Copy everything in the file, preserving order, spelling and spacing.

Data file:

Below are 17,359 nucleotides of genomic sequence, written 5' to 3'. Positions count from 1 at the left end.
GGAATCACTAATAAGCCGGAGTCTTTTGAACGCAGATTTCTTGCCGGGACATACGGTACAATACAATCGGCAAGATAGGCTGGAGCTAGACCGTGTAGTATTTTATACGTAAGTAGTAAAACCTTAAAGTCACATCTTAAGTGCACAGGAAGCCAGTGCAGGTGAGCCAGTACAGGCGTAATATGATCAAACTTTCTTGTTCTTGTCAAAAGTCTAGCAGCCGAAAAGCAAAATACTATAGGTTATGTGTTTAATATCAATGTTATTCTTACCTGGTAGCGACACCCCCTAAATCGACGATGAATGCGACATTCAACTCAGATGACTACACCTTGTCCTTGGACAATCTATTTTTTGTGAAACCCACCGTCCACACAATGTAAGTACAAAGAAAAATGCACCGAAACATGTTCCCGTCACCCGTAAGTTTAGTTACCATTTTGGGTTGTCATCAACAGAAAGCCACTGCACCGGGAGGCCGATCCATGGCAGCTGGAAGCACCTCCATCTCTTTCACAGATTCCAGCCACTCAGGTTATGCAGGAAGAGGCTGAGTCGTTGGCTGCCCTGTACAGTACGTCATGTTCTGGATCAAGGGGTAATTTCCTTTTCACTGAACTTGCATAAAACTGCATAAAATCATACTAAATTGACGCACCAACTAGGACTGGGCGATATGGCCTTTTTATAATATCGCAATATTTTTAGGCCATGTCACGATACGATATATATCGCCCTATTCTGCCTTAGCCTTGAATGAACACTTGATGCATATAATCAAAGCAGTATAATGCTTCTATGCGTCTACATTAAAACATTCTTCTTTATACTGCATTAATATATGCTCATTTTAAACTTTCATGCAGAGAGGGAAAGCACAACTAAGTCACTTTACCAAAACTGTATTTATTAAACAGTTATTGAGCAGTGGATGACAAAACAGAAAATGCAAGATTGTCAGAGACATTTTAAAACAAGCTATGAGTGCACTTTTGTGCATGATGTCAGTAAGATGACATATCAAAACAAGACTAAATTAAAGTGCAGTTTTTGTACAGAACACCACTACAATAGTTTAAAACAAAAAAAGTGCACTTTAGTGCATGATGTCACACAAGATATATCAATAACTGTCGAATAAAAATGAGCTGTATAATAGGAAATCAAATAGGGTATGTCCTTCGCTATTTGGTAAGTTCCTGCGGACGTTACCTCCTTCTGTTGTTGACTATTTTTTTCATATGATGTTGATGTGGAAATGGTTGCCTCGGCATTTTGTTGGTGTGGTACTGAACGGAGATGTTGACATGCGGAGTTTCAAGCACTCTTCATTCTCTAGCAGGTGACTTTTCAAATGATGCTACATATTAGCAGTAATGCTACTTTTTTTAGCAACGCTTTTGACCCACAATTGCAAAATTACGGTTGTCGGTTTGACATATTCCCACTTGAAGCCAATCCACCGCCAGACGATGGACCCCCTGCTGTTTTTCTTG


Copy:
Below are 17,359 nucleotides of genomic sequence, written 5' to 3'. Positions count from 1 at the left end.
GGAATCACTAATAAGCCGGAGTCTTTTGAACGCAGATTTCTTGCCGGGACATACGGTACAATACAATCGGCAAGATAGGCTGGAGCTAGACCGTGTAGTATTTTATACGTAAGTAGTAAAACCTTAAAGTCACATCTTAAGTGCACAGGAAGCCAGTGCAGGTGAGCCAGTACAGGCGTAATATGATCAAACTTTCTTGTTCTTGTCAAAAGTCTAGCAGCCGAAAAGCAAAATACTATAGGTTATGTGTTTAATATCAATGTTATTCTTACCTGGTAGCGACACCCCCTAAATCGACGATGAATGCGACATTCAACTCAGATGACTACACCTTGTCCTTGGACAATCTATTTTTTGTGAAACCCACCGTCCACACAATGTAAGTACAAAGAAAAATGCACCGAAACATGTTCCCGTCACCCGTAAGTTTAGTTACCATTTTGGGTTGTCATCAACAGAAAGCCACTGCACCGGGAGGCCGATCCATGGCAGCTGGAAGCACCTCCATCTCTTTCACAGATTCCAGCCACTCAGGTTATGCAGGAAGAGGCTGAGTCGTTGGCTGCCCTGTACAGTACGTCATGTTCTGGATCAAGGGGTAATTTCCTTTTCACTGAACTTGCATAAAACTGCATAAAATCATACTAAATTGACGCACCAACTAGGACTGGGCGATATGGCCTTTTTATAATATCGCAATATTTTTAGGCCATGTCACGATACGATATATATCGCCCTATTCTGCCTTAGCCTTGAATGAACACTTGATGCATATAATCAAAGCAGTATAATGCTTCTATGCGTCTACATTAAAACATTCTTCTTTATACTGCATTAATATATGCTCATTTTAAACTTTCATGCAGAGAGGGAAAGCACAACTAAGTCACTTTACCAAAACTGTATTTATTAAACAGTTATTGAGCAGTGGATGACAAAACAGAAAATGCAAGATTGTCAGAGACATTTTAAAACAAGCTATGAGTGCACTTTTGTGCATGATGTCAGTAAGATGACATATCAAAACAAGACTAAATTAAAGTGCAGTTTTTGTACAGAACACCACTACAATAGTTTAAAACAAAAAAAGTGCACTTTAGTGCATGATGTCACACAAGATATATCAATAACTGTCGAATAAAAATGAGCTGTATAATAGGAAATCAAATAGGGTATGTCCTTCGCTATTTGGTAAGTTCCTGCGGACGTTACCTCCTTCTGTTGTTGACTATTTTTTTCATATGATGTTGATGTGGAAATGGTTGCCTCGGCATTTTGTTGGTGTGGTACTGAACGGAGATGTTGACATGCGGAGTTTCAAGCACTCTTCATTCTCTAGCAGGTGACTTTTCAAATGATGCTACATATTAGCAGTAATGCTACTTTTTTTAGCAACGCTTTTGACCCACAATTGCAAAATTACGGTTGTCGGTTTGACATATTCCCACTTGAAGCCAATCCACCGCCAGACGATGGACCCCCTGCTGTTTTTCTTG